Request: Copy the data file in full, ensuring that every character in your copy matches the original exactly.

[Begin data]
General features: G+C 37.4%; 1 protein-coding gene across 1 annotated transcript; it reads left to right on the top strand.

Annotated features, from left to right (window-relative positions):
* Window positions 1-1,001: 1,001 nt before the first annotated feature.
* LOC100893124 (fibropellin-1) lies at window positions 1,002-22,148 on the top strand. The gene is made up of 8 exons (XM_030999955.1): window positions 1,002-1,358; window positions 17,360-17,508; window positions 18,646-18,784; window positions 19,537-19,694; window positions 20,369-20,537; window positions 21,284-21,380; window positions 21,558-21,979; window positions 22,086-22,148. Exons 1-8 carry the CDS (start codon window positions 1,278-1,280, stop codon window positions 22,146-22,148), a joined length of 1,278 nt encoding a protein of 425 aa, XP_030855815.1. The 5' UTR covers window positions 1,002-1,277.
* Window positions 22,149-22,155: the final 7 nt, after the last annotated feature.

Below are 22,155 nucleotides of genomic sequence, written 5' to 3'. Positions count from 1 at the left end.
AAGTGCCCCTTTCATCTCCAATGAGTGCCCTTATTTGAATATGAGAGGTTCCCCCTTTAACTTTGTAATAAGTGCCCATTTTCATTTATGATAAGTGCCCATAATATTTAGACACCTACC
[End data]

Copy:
General features: G+C 37.4%; 1 protein-coding gene across 1 annotated transcript; it reads left to right on the top strand.

Annotated features, from left to right (window-relative positions):
* Window positions 1-1,001: 1,001 nt before the first annotated feature.
* LOC100893124 (fibropellin-1) lies at window positions 1,002-22,148 on the top strand. The gene is made up of 8 exons (XM_030999955.1): window positions 1,002-1,358; window positions 17,360-17,508; window positions 18,646-18,784; window positions 19,537-19,694; window positions 20,369-20,537; window positions 21,284-21,380; window positions 21,558-21,979; window positions 22,086-22,148. Exons 1-8 carry the CDS (start codon window positions 1,278-1,280, stop codon window positions 22,146-22,148), a joined length of 1,278 nt encoding a protein of 425 aa, XP_030855815.1. The 5' UTR covers window positions 1,002-1,277.
* Window positions 22,149-22,155: the final 7 nt, after the last annotated feature.

Below are 22,155 nucleotides of genomic sequence, written 5' to 3'. Positions count from 1 at the left end.
AAGTGCCCCTTTCATCTCCAATGAGTGCCCTTATTTGAATATGAGAGGTTCCCCCTTTAACTTTGTAATAAGTGCCCATTTTCATTTATGATAAGTGCCCATAATATTTAGACACCTACC